MOUNT PLEASANT, S.C. (WCBD) – The South Carolina Department of Natural Resources is asking people who may find a fawn alone in the woods… to leave them alone.
Many people who come upon a solitary spotted fawn in the woods or along a roadway mistakenly assume the animal has been deserted by its mother and want to take it home to care for it.
Officials with DNR say in fact, the young fawns have not been abandoned and are still in the care of a doe.
The best thing to do with an animal like this is to simply leave it alone.
According to DNR, removing a fawn from the forest is also illegal because the animal is being taken outside the legal season for taking deer, which is the hunting season.
They say the apparently “helpless” deer fawns born during April, May and June in South Carolina will begin daily movements with their mothers in about three or four weeks.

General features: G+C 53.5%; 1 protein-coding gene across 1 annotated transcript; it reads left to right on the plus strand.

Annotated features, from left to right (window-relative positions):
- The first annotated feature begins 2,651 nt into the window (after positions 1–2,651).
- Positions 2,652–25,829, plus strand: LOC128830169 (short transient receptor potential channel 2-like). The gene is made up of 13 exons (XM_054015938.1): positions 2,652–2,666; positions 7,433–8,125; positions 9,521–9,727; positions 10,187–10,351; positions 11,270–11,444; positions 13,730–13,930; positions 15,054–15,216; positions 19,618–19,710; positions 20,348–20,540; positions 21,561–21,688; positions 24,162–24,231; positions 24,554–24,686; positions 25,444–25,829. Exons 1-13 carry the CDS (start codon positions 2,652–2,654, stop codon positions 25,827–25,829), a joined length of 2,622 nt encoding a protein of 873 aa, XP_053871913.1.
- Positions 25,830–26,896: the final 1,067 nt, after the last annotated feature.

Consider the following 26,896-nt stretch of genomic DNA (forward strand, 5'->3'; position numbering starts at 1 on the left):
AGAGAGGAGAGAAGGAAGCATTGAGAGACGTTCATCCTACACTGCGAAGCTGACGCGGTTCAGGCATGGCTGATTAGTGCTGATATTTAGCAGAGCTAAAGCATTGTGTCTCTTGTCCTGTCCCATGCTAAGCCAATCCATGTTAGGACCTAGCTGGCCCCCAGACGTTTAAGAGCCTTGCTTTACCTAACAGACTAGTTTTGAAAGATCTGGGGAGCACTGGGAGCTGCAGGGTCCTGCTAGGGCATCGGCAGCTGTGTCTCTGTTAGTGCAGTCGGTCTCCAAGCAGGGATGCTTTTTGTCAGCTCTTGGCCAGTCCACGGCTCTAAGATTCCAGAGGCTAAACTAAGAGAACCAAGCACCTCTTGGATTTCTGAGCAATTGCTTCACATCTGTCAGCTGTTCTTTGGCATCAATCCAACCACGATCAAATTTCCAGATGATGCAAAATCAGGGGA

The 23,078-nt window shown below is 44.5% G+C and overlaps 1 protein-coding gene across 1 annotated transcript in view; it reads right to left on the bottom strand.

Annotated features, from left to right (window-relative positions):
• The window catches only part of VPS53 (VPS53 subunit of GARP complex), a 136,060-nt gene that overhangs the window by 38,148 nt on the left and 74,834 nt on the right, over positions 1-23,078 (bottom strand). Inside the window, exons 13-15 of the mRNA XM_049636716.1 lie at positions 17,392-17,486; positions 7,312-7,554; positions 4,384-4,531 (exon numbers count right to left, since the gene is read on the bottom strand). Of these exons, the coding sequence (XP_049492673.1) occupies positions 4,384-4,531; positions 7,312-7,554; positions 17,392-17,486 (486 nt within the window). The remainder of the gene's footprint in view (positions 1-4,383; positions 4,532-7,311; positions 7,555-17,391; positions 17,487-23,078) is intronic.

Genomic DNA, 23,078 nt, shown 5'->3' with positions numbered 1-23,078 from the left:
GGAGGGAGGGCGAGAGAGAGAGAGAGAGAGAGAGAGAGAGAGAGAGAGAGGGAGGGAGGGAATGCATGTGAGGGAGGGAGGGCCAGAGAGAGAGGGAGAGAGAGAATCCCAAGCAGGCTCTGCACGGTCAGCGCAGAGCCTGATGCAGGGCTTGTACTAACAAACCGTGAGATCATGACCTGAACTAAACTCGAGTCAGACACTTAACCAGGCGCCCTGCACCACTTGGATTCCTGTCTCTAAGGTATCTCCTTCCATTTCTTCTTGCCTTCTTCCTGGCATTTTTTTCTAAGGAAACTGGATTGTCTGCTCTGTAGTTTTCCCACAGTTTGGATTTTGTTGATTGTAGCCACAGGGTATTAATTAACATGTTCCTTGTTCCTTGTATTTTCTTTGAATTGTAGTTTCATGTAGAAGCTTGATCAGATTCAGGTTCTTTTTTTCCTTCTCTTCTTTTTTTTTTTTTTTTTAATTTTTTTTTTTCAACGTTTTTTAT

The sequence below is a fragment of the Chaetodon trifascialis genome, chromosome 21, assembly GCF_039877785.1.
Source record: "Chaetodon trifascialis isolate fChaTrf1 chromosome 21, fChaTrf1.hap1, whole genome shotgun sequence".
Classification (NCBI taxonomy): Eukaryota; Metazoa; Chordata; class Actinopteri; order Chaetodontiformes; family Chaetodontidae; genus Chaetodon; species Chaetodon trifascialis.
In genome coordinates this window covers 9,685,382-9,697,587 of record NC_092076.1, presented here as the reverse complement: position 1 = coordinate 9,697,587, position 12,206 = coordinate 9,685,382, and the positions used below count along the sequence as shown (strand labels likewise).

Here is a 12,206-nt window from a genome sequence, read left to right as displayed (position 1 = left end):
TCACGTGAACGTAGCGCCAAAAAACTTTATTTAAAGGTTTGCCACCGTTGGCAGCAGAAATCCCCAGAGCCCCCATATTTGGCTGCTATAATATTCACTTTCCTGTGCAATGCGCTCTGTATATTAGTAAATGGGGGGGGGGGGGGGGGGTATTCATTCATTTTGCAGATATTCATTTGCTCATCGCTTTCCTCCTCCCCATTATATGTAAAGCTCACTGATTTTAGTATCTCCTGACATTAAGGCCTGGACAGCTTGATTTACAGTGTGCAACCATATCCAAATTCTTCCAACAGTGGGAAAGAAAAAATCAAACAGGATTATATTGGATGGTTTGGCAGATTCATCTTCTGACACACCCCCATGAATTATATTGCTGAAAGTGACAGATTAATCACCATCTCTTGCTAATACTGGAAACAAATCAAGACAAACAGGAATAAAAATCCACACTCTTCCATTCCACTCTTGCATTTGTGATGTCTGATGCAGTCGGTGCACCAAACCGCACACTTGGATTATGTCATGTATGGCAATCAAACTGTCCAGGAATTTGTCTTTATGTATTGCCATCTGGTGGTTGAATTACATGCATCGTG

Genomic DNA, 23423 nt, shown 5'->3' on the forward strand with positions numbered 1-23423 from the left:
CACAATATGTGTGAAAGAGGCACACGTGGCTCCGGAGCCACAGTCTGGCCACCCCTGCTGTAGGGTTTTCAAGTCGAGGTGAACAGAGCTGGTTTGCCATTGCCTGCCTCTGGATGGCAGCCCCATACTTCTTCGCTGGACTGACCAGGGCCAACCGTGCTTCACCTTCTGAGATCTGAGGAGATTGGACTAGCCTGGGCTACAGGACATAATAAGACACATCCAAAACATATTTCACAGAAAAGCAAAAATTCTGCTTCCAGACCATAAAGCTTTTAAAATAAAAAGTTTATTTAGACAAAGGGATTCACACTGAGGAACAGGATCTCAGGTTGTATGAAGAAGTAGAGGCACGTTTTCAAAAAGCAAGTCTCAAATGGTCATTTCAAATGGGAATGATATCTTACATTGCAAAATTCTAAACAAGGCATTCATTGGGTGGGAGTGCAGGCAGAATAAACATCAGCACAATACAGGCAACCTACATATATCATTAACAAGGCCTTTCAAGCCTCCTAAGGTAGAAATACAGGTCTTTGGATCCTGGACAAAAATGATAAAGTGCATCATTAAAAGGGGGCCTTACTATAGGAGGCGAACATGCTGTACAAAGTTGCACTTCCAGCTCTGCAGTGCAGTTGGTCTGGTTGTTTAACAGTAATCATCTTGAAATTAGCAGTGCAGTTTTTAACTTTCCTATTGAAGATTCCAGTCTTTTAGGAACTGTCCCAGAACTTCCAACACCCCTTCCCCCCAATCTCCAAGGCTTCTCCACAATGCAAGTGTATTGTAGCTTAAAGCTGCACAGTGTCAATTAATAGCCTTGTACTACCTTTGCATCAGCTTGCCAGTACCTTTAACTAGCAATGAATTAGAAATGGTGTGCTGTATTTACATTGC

Human handling and disturbance of fawns can cause a doe to shy away or even desert her offspring and a whining response by the fawn can summon nearby predators.
SC DNR says the receive many calls each spring and summer from people who have discovered the so-called lost deer.
“Young fawns are without a doubt cute and cuddly, but if taken into captivity they grow into semi-tame adult deer that can become quite dangerous,” said DNR. “Adult buck deer, no matter how they were raised, are especially dangerous during the breeding season. Even does raised by humans are unpredictable.”
DNR says even “tame” deer seriously injure people and, in cases where the deer are a threat to humans, the deer sometimes have to be killed.